“We are surging into homeowner and renter crises with record unemployment and unpredictable COVID-19 infection rates,” said Bruce Dorpalen, Executive Director for the National Housing Resource Center. “As we saw in the foreclosure crisis, working with a housing counselor can make the difference on who can stay in their home. This bill provides the funding and support to double the capacity of housing counseling agencies to work with housing consumers and find the most sustainable solutions for America's stressed households.”
“Having a safe, affordable place to call home is an essential pillar of the National Urban League’s mission,” said Marc Morial, President and CEO of the National Urban League. “In the wake of the coronavirus pandemic, too many of our minority communities and families of color are facing an unprecedented eviction and foreclosure crisis that we must address. We are so thankful that Senator Menendez has introduced this legislation to expand access to professional housing counseling and keep these families in their homes.”
“As the COVID-19 pandemic continues to spread across the United States, slowing efforts to reopen the economy in many communities, it is critical that the federal government provide the necessary support for families and individuals worried if they will be able to stay in their homes,” said Jesse Van Tol, CEO of the National Community Reinvestment Coalition (www.ncrc.org). “Housing counseling is a critical and proven service to help families adjust payment terms, negotiate forbearance and navigate the complexities of housing finance, and the demand rises in times of crisis. Their services have become increasingly vital for renters across the country who want to avoid eviction. That’s why we applaud the efforts of Senators Menendez and Brown for introducing this vital legislation to expand access to housing counseling.”
“HUD certified housing counselors are bracing for a tidal wave of homeowners and renters in need of assistance when moratoriums on evictions and foreclosures expire,” said Staci Berger, President and CEO, Housing and Community Development Network of New Jersey. “Housing counseling should be a key component of pandemic relief efforts and we applaud Senator Menendez for introducing a bill that invests in this valuable resource.”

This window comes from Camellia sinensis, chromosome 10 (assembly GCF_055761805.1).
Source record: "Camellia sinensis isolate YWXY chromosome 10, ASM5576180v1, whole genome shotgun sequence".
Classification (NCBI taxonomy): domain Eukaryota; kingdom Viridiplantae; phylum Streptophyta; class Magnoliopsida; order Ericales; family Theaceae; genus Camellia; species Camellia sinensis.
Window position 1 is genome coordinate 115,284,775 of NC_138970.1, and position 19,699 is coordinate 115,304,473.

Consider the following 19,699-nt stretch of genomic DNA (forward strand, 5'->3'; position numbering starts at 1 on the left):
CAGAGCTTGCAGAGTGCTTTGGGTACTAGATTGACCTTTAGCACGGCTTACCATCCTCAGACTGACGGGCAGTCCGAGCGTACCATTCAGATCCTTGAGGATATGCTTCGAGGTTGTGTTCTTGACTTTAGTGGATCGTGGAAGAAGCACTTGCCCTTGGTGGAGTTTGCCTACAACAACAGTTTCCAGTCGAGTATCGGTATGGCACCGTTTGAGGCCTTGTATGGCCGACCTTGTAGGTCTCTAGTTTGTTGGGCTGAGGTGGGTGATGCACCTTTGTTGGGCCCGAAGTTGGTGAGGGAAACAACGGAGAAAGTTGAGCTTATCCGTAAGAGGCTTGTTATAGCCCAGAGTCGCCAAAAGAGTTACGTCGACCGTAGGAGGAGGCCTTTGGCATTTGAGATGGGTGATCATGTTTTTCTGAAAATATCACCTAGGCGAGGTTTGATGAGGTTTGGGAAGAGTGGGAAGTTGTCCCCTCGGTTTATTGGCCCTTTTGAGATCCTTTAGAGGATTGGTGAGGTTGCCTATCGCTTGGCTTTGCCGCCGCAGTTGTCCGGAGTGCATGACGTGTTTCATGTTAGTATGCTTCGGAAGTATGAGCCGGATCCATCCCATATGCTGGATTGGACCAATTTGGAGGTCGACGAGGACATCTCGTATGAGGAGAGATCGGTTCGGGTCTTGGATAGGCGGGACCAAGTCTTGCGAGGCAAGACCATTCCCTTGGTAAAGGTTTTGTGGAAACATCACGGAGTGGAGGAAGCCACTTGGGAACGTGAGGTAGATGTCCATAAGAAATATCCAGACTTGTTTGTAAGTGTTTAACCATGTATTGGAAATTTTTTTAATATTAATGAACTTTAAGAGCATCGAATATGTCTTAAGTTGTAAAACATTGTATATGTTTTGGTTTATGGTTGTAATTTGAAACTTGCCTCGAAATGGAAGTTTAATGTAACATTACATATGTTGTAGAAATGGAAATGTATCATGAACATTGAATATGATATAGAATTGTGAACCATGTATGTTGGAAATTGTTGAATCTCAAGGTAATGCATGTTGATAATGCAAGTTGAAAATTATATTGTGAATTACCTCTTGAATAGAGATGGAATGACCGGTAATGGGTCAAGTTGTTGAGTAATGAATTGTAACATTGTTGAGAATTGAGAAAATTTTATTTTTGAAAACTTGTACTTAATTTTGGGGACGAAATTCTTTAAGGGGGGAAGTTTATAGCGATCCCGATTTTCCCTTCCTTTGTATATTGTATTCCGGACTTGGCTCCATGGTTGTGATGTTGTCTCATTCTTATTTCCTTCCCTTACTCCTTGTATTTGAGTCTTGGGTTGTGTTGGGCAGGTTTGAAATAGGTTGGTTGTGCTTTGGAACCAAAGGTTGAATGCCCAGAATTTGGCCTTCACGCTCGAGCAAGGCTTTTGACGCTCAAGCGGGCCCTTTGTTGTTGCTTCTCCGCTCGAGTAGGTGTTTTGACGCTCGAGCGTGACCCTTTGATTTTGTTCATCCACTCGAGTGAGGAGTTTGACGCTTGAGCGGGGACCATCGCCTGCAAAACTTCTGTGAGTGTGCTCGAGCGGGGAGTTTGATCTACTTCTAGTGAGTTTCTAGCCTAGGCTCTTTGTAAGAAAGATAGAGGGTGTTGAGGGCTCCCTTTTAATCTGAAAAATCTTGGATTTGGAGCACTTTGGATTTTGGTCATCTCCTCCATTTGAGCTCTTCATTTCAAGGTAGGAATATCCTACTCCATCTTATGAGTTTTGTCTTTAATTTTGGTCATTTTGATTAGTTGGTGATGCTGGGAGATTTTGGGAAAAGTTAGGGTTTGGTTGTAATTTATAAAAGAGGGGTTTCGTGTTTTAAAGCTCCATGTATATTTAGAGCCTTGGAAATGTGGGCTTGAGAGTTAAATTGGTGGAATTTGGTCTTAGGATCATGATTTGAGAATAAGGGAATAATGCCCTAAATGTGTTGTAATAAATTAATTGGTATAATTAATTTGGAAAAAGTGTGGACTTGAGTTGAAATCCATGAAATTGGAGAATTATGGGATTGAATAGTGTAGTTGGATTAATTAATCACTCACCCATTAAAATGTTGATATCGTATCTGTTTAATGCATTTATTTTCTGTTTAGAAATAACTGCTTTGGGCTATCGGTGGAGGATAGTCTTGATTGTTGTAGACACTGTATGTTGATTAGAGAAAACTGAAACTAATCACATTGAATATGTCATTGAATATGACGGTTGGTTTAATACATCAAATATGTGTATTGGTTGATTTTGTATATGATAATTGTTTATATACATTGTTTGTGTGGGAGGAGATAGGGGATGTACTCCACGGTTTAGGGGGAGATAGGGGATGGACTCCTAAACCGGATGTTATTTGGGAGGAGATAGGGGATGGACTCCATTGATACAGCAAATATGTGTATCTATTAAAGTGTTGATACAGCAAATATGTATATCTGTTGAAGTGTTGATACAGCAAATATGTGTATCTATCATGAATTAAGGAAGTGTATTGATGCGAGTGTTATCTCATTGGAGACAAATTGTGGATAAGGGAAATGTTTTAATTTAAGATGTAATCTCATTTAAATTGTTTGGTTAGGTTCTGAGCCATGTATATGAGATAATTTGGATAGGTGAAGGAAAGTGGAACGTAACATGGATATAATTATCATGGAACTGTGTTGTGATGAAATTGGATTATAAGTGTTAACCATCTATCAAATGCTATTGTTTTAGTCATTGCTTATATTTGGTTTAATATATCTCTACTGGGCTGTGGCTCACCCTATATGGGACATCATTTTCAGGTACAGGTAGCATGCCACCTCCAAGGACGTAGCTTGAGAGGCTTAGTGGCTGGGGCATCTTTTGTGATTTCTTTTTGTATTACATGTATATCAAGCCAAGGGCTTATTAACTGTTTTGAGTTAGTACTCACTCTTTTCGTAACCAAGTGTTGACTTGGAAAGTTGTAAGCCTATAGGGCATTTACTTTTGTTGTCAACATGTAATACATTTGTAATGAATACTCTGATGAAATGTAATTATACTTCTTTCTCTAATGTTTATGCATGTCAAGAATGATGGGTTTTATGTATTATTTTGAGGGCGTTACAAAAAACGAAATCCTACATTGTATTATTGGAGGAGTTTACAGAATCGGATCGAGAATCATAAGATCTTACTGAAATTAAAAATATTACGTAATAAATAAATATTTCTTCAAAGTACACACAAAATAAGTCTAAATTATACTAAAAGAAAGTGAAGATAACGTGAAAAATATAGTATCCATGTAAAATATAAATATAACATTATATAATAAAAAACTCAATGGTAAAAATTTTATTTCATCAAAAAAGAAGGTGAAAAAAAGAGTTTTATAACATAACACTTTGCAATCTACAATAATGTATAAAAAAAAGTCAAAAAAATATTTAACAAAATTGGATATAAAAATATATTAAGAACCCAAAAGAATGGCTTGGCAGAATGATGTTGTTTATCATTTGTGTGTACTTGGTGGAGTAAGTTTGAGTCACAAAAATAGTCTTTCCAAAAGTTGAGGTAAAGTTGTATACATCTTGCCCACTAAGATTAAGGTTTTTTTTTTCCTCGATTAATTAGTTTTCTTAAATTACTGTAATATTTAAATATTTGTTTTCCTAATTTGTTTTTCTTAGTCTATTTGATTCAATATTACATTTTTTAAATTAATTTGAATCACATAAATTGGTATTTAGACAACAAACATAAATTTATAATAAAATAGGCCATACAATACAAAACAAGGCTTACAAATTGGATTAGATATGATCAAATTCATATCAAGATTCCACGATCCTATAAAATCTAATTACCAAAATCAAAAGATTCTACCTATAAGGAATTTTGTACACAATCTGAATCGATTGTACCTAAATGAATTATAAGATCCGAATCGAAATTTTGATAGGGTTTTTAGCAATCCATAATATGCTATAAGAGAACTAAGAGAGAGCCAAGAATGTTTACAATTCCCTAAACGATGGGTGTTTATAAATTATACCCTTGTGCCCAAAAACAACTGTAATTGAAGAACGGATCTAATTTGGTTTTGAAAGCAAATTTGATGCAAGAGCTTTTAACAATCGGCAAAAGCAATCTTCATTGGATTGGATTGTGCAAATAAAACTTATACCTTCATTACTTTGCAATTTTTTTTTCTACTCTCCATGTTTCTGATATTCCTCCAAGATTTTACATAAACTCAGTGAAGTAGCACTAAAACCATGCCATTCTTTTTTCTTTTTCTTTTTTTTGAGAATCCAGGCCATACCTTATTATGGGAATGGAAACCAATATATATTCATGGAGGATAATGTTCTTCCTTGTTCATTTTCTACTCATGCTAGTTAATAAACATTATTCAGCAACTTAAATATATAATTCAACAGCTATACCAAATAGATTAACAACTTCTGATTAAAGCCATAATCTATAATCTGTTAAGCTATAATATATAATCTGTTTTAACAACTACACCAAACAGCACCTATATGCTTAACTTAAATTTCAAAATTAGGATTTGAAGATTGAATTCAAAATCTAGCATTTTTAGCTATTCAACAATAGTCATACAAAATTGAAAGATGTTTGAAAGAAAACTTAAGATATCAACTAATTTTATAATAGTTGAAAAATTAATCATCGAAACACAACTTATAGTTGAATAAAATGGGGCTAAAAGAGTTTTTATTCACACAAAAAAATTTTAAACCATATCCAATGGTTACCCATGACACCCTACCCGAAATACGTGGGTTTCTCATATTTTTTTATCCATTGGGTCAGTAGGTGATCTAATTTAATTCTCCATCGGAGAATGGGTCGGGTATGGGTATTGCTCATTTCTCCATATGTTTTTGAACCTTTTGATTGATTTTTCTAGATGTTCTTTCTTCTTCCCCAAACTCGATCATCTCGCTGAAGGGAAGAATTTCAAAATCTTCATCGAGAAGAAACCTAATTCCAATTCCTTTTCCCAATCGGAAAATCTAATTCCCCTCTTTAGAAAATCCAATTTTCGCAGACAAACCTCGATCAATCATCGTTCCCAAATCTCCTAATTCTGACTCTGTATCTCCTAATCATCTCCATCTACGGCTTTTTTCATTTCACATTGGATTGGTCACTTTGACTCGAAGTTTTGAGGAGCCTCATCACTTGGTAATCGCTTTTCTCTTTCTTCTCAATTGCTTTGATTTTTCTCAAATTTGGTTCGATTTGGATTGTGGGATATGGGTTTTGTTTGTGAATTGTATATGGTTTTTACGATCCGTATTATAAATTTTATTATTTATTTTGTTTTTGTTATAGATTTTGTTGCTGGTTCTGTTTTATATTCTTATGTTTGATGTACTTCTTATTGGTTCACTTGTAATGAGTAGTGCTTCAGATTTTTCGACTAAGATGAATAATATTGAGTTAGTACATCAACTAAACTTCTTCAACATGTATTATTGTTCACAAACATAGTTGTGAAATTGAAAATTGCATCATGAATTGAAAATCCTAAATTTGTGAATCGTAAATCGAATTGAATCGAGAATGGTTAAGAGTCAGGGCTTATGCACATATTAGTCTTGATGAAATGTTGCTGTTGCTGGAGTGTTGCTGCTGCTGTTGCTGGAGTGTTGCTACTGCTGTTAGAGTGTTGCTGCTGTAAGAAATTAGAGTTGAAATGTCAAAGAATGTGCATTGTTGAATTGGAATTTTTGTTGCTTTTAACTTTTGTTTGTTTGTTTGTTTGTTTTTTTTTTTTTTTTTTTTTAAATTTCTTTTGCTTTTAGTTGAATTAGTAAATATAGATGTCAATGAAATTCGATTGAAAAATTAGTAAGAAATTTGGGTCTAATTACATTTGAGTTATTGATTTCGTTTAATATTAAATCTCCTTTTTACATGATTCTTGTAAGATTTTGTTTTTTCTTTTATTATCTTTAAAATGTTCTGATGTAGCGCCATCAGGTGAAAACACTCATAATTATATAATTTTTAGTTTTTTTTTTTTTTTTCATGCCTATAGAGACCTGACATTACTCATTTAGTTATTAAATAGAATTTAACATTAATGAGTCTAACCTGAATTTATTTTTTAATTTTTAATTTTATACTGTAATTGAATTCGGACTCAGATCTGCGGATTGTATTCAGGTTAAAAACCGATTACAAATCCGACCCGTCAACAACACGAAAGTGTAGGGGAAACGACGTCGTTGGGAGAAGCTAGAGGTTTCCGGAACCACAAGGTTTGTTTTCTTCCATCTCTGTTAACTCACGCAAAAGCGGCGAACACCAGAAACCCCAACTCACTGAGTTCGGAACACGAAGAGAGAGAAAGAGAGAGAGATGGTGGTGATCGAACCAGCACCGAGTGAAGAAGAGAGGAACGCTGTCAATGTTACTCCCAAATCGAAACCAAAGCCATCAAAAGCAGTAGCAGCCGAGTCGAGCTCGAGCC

The legislation is also endorsed by the Mortgage Bankers Association and the National Association of Realtors.
Provide $700 million for NeighborWorks to support housing counseling services to help homeowners, renters, people experiencing homelessness, and people at risk of homelessness navigate their housing options and rights during the COVID-19 crisis, including protections and resources provided through COVID-19 relief legislation.
- Requires that no less than 40 percent of the $700 million fund is targeted to counseling organizations that serve minority and low-income homeowners and renters.
The CARES Act included housing provisions to help homeowners and renters financially affected by the COVID-19 pandemic. Homeowners with Federal Housing Administration, U.S. Department of Agriculture or Veterans Affairs mortgages and those with mortgages backed by Fannie Mae or Freddie Mac can request forbearance on their payments for up to six months, with a possible extension for another six months without fees, penalties, or extra interest. While it also included a temporary moratorium on eviction filings for tenants in properties with federal assistance or federally related financing, Senator Menendez is fighting to ensure the next federal stimulus package includes an extension of this vital protection.